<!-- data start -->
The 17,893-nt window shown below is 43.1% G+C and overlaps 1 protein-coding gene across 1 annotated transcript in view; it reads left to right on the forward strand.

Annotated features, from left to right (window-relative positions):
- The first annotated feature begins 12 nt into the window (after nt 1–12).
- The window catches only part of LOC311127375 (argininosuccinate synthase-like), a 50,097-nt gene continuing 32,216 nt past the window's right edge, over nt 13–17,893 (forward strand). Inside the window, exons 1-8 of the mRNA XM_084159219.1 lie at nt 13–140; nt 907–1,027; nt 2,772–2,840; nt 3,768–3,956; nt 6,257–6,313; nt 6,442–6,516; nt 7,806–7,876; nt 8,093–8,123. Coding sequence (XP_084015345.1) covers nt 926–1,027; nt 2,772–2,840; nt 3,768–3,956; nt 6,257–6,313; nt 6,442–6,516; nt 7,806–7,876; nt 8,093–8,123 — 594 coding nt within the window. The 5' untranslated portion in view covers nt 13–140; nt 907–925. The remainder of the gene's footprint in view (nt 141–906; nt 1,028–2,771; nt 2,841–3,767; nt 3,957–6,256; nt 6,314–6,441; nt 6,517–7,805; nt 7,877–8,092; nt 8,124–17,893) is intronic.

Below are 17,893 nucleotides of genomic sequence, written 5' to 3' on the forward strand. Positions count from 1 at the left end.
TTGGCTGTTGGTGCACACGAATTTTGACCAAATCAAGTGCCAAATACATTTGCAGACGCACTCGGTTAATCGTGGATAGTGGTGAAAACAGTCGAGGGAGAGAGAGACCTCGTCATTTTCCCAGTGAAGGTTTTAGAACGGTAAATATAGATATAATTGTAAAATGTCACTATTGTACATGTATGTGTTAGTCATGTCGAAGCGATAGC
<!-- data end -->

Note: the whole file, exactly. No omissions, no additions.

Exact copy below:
The 17,893-nt window shown below is 43.1% G+C and overlaps 1 protein-coding gene across 1 annotated transcript in view; it reads left to right on the forward strand.

Annotated features, from left to right (window-relative positions):
- The first annotated feature begins 12 nt into the window (after nt 1–12).
- The window catches only part of LOC311127375 (argininosuccinate synthase-like), a 50,097-nt gene continuing 32,216 nt past the window's right edge, over nt 13–17,893 (forward strand). Inside the window, exons 1-8 of the mRNA XM_084159219.1 lie at nt 13–140; nt 907–1,027; nt 2,772–2,840; nt 3,768–3,956; nt 6,257–6,313; nt 6,442–6,516; nt 7,806–7,876; nt 8,093–8,123. Coding sequence (XP_084015345.1) covers nt 926–1,027; nt 2,772–2,840; nt 3,768–3,956; nt 6,257–6,313; nt 6,442–6,516; nt 7,806–7,876; nt 8,093–8,123 — 594 coding nt within the window. The 5' untranslated portion in view covers nt 13–140; nt 907–925. The remainder of the gene's footprint in view (nt 141–906; nt 1,028–2,771; nt 2,841–3,767; nt 3,957–6,256; nt 6,314–6,441; nt 6,517–7,805; nt 7,877–8,092; nt 8,124–17,893) is intronic.

Below are 17,893 nucleotides of genomic sequence, written 5' to 3' on the forward strand. Positions count from 1 at the left end.
TTGGCTGTTGGTGCACACGAATTTTGACCAAATCAAGTGCCAAATACATTTGCAGACGCACTCGGTTAATCGTGGATAGTGGTGAAAACAGTCGAGGGAGAGAGAGACCTCGTCATTTTCCCAGTGAAGGTTTTAGAACGGTAAATATAGATATAATTGTAAAATGTCACTATTGTACATGTATGTGTTAGTCATGTCGAAGCGATAGC